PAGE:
With the Dec.19 deadline for marijuana license requests looming, the Washington State Liquor Control Board reports only two new applicants from the Edmonds/Lynnwood/Mountlake Terrace area. Both list Lynnwood addresses. This brings the total from our tri-city area to 19.
The passage of Initiative 502 put Washington on the leading edge of pot legalization. As with anything new, there is much to be learned and understood. Over the past few weeks questions have arisen about the different types of licenses, where proposed businesses plan to operate and what happens after a state license is granted. The following attempts to answer these questions:
1. Can a business set up shop as soon as it obtains a state license?
No. While obtaining a state license authorizes the licensee to operate a marijuana-related business in Washington state, the prospective business must still obtain a business license from the governing authority of the jurisdiction in which it plans to operate (e.g., the cities of Edmonds, Lynnwood, Mountlake Terrace). The new business must comply with local zoning laws, restrictions on hours of operation, etc. which may go well beyond the requirements for a state license.
2. What are the different types of licenses being issued by the state, and what does each allow?
The state is accepting applications in three categories:
Producers would grow marijuana in bulk for wholesale distribution. Producers fall into three sub-categories or “tiers,” depending on the size of the proposed operation. Tier 1 (small producer) is for 2,000 square feet or less of planted area. Tier 2 (medium producer) is 2,001-10,000 square feet, and tier 3 (large producer) is 10,001 to 30,000 square feet. These could be indoor growing operations or outdoor farms.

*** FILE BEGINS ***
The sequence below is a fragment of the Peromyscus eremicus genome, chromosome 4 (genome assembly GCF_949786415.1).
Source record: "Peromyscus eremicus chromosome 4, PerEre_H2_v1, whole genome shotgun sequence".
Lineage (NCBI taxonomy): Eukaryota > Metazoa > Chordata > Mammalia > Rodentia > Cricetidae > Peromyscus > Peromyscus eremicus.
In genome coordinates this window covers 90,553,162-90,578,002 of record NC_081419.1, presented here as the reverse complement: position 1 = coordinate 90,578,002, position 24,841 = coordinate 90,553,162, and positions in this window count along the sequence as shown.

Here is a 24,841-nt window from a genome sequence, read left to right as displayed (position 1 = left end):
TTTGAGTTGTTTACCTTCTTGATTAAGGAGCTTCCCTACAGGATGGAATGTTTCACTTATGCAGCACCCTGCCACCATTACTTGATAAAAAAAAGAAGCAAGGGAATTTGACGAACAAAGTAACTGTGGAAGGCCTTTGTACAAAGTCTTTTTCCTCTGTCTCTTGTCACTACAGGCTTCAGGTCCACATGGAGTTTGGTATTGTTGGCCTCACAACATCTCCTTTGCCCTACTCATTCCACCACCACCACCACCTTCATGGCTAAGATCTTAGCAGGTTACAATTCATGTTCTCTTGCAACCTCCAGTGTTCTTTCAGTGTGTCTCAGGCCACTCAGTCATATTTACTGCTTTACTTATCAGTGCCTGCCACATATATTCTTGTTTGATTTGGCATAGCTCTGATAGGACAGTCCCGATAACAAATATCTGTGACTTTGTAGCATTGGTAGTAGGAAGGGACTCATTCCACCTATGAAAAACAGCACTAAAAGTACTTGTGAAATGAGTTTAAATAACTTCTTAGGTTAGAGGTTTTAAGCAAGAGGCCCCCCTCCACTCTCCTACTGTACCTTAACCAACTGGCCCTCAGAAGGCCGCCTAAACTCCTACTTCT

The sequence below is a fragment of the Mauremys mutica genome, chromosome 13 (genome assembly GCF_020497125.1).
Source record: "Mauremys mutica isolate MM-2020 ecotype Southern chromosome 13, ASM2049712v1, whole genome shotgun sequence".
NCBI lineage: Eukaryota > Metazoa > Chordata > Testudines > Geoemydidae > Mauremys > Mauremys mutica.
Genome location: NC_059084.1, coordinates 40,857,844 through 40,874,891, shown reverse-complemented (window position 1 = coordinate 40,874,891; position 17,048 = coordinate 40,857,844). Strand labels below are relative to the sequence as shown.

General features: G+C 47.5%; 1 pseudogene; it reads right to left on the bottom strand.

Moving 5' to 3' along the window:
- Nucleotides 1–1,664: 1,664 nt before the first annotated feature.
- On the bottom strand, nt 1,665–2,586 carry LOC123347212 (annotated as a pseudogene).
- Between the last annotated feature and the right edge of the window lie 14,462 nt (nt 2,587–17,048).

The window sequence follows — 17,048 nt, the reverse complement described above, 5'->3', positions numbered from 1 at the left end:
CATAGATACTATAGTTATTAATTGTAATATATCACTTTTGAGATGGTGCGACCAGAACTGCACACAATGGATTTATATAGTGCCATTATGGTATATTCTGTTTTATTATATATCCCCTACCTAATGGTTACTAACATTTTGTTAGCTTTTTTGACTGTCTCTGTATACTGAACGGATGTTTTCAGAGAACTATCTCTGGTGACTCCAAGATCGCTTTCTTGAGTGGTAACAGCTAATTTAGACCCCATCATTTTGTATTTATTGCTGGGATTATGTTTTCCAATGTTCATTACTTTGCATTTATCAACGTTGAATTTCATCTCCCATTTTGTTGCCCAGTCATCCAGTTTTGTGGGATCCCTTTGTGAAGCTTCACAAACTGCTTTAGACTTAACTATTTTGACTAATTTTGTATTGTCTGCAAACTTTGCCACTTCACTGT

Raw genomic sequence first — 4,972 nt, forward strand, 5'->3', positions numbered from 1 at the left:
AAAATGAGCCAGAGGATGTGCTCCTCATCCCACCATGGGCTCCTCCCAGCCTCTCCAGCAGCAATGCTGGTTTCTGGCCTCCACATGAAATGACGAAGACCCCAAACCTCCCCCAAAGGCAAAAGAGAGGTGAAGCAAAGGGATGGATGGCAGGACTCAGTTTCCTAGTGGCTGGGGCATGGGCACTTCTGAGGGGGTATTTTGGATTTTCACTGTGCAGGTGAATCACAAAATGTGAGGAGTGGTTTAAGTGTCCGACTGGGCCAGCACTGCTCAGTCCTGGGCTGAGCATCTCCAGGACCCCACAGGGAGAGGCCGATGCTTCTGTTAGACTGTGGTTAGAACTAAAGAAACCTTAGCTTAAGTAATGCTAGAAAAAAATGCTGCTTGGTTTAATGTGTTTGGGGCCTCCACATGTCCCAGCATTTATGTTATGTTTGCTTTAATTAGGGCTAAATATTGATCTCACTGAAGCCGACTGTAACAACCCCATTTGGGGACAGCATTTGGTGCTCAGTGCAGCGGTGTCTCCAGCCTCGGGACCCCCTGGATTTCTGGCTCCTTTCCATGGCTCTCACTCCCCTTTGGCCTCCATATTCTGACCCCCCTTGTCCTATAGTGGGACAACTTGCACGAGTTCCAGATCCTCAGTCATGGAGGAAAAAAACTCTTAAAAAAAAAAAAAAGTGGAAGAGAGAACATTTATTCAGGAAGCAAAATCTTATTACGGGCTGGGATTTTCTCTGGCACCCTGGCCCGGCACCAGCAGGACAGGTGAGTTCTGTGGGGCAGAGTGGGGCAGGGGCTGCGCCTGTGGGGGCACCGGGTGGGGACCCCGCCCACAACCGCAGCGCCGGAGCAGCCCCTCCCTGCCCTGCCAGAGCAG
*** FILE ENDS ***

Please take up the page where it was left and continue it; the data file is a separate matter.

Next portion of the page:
Processors would package and/or refine this product into a form suitable for individual sale for wholesale distribution to retail stores. Note that many applicants for producer licenses are also applying for processor licenses, which would allow them to both grow and package/refine marijuana for sale to retailers.
Retailers would sell marijuana products directly to consumers. The state is limiting retail licenses to 334, including both those allocated to a particular location and “at large” licenses (see the allocation list here. The state has not set numerical limits for other types of licenses.
3. What happens after Dec.19 when the application period closes?
The Liquor Control Board will review each application. This will include background checks. The board is particularly concerned with out-of-state diversion of product, traceability of products, responsible business practices, youth access and other public and consumer safety issues. The state will also notify the various local governing authorities with jurisdiction over where the business plans to operate. The local governments would then have 20 days to respond with a recommendation to approve or to object.
Here are the updated application figures for our area released by the Liquor Control Board on December 10 (* indicates new applicants since last week):
Hempalayas, tier 1
Alder Creek Green, tier 1
Kendril Marquis Harris, tier 2
Auricag, Inc., tier 3
C & C Shop
Seattle Best Pot, LLC
420 Pot Shop*
Sofeea Huffman, tier 1
Torre Treece, tier 1
Buddha Consulting, tier 3
The full updated list of statewide applicants is available from the Washington State Liquor Control Board in Excel format here.
The board is accepting public comment on any proposed application. Comments should include the trade name, license number and address of the business and may be sent to:
Washington State Liquor Control Board
Licensing and Regulation
P.O. Box 43098
Olympia, WA 98504-3098
– By Larry Vogel